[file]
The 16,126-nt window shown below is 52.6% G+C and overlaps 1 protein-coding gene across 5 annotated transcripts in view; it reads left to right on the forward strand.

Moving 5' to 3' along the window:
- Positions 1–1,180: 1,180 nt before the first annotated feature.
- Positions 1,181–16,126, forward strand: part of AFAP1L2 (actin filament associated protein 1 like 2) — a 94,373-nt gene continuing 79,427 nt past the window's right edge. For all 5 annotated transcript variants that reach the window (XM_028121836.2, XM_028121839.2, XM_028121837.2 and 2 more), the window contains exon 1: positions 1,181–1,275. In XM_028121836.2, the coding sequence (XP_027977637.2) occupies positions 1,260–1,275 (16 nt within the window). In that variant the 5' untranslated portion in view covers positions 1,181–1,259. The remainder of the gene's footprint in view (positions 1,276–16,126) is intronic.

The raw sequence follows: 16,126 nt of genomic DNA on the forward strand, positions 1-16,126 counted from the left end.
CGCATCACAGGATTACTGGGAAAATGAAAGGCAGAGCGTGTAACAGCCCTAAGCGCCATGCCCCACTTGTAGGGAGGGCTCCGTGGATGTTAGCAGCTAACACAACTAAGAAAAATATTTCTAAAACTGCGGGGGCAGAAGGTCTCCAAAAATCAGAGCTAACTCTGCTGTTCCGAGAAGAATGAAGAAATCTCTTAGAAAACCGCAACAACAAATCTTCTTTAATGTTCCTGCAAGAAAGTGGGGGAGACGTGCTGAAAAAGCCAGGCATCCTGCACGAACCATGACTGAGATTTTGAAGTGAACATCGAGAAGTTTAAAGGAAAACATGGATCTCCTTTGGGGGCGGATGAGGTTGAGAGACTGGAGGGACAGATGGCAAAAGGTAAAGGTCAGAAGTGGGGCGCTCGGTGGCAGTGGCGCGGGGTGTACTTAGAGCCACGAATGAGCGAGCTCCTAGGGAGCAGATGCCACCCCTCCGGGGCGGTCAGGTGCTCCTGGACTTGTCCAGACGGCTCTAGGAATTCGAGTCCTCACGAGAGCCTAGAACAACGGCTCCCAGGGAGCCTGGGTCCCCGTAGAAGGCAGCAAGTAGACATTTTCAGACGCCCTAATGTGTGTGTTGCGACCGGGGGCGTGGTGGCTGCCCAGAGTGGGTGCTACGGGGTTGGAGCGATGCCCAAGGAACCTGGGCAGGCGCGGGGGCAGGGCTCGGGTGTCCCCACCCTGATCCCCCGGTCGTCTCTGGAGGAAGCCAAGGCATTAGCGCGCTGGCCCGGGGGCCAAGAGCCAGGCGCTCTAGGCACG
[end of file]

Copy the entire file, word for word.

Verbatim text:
The 16,126-nt window shown below is 52.6% G+C and overlaps 1 protein-coding gene across 5 annotated transcripts in view; it reads left to right on the forward strand.

Moving 5' to 3' along the window:
- Positions 1–1,180: 1,180 nt before the first annotated feature.
- Positions 1,181–16,126, forward strand: part of AFAP1L2 (actin filament associated protein 1 like 2) — a 94,373-nt gene continuing 79,427 nt past the window's right edge. For all 5 annotated transcript variants that reach the window (XM_028121836.2, XM_028121839.2, XM_028121837.2 and 2 more), the window contains exon 1: positions 1,181–1,275. In XM_028121836.2, the coding sequence (XP_027977637.2) occupies positions 1,260–1,275 (16 nt within the window). In that variant the 5' untranslated portion in view covers positions 1,181–1,259. The remainder of the gene's footprint in view (positions 1,276–16,126) is intronic.

The raw sequence follows: 16,126 nt of genomic DNA on the forward strand, positions 1-16,126 counted from the left end.
CGCATCACAGGATTACTGGGAAAATGAAAGGCAGAGCGTGTAACAGCCCTAAGCGCCATGCCCCACTTGTAGGGAGGGCTCCGTGGATGTTAGCAGCTAACACAACTAAGAAAAATATTTCTAAAACTGCGGGGGCAGAAGGTCTCCAAAAATCAGAGCTAACTCTGCTGTTCCGAGAAGAATGAAGAAATCTCTTAGAAAACCGCAACAACAAATCTTCTTTAATGTTCCTGCAAGAAAGTGGGGGAGACGTGCTGAAAAAGCCAGGCATCCTGCACGAACCATGACTGAGATTTTGAAGTGAACATCGAGAAGTTTAAAGGAAAACATGGATCTCCTTTGGGGGCGGATGAGGTTGAGAGACTGGAGGGACAGATGGCAAAAGGTAAAGGTCAGAAGTGGGGCGCTCGGTGGCAGTGGCGCGGGGTGTACTTAGAGCCACGAATGAGCGAGCTCCTAGGGAGCAGATGCCACCCCTCCGGGGCGGTCAGGTGCTCCTGGACTTGTCCAGACGGCTCTAGGAATTCGAGTCCTCACGAGAGCCTAGAACAACGGCTCCCAGGGAGCCTGGGTCCCCGTAGAAGGCAGCAAGTAGACATTTTCAGACGCCCTAATGTGTGTGTTGCGACCGGGGGCGTGGTGGCTGCCCAGAGTGGGTGCTACGGGGTTGGAGCGATGCCCAAGGAACCTGGGCAGGCGCGGGGGCAGGGCTCGGGTGTCCCCACCCTGATCCCCCGGTCGTCTCTGGAGGAAGCCAAGGCATTAGCGCGCTGGCCCGGGGGCCAAGAGCCAGGCGCTCTAGGCACG